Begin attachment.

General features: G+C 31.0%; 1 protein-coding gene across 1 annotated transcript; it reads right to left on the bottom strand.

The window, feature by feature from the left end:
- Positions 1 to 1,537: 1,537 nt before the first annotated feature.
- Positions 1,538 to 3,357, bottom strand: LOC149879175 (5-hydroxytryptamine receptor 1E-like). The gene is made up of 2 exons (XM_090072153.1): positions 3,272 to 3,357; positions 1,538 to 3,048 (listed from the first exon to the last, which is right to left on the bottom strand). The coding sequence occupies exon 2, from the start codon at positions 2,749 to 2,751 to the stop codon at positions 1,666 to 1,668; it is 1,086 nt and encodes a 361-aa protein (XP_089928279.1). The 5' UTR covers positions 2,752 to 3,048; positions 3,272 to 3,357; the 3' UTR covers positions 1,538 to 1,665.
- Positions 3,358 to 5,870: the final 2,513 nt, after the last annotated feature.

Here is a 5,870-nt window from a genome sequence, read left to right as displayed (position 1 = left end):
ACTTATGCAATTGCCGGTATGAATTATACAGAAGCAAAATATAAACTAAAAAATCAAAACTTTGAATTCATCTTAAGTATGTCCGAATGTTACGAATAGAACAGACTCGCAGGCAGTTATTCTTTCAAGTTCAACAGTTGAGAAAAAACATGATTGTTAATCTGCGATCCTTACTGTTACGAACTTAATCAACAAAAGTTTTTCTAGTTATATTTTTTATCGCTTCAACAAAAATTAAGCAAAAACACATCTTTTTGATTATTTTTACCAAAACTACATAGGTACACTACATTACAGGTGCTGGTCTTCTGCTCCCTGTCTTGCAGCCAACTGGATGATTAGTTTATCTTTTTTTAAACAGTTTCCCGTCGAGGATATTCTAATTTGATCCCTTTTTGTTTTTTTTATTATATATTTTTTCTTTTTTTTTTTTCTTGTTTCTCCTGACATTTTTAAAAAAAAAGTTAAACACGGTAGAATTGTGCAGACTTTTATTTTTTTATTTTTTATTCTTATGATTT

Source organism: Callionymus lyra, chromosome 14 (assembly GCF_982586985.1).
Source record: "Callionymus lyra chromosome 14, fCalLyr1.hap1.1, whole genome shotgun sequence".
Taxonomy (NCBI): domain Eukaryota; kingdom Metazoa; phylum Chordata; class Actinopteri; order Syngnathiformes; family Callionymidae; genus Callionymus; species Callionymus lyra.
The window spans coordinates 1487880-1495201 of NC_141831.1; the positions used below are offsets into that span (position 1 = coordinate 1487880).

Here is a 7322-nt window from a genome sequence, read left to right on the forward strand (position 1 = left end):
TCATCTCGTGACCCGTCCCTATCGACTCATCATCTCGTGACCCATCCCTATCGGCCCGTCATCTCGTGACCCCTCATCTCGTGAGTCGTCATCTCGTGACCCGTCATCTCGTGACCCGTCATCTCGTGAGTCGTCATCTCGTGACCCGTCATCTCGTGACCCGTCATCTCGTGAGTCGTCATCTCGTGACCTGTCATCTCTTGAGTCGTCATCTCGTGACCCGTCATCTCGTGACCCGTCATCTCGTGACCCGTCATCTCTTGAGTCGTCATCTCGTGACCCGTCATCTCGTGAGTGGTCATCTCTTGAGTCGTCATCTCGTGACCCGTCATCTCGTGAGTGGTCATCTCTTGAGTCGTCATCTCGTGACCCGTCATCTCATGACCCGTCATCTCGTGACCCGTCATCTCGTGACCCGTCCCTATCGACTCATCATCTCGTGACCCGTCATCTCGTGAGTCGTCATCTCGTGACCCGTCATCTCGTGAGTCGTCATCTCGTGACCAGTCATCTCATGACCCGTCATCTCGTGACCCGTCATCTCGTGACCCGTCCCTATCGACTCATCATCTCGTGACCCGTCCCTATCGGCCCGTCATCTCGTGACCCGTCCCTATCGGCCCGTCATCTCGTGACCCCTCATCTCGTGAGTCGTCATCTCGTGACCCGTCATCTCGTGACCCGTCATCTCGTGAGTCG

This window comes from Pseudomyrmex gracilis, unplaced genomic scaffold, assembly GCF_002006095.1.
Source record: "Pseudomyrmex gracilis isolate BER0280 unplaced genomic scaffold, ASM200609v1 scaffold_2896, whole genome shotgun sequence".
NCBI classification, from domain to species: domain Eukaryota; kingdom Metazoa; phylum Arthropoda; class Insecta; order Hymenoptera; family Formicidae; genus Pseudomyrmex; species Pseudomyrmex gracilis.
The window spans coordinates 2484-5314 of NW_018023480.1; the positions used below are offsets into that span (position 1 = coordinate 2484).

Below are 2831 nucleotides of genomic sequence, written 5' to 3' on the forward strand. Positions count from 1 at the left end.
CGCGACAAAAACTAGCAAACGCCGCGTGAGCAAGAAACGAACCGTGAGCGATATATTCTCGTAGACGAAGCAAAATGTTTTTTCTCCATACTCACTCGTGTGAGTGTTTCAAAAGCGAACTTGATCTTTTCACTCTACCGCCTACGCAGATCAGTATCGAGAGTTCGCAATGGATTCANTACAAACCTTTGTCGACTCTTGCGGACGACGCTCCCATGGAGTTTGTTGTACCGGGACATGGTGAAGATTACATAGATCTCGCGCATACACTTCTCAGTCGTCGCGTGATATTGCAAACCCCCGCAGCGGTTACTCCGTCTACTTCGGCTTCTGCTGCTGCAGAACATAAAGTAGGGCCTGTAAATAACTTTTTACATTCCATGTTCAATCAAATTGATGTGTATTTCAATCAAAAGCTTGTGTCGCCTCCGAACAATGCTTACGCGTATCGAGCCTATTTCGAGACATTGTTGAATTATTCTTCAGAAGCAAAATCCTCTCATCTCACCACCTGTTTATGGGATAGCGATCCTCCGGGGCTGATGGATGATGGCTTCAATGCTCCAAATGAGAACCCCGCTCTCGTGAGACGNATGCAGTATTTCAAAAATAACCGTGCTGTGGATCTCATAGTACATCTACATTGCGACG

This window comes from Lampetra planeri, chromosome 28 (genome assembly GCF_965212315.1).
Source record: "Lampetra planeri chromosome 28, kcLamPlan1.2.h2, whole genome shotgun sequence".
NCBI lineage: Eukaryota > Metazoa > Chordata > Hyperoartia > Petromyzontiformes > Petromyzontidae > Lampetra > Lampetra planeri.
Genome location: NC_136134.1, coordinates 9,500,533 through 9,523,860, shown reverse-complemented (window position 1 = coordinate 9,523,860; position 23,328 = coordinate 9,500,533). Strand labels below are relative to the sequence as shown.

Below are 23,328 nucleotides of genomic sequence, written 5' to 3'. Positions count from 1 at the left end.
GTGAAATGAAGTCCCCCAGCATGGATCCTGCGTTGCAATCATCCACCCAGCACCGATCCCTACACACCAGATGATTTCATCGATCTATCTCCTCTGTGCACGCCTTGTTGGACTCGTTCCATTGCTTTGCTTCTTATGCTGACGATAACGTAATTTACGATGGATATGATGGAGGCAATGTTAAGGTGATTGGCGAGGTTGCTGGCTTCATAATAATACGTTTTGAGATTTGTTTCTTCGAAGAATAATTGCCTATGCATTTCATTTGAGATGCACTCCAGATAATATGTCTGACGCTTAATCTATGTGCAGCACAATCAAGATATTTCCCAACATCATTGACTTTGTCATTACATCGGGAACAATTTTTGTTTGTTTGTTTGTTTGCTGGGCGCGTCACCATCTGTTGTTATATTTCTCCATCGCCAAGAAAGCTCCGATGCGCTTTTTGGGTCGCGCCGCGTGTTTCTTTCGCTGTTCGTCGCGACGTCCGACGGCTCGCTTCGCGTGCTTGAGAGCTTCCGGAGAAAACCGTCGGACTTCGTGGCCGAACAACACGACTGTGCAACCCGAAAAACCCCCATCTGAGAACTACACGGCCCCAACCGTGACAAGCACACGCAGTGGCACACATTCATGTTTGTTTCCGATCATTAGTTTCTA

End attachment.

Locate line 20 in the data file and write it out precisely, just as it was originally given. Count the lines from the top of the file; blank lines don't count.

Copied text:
This window comes from Lampetra planeri, chromosome 28 (genome assembly GCF_965212315.1).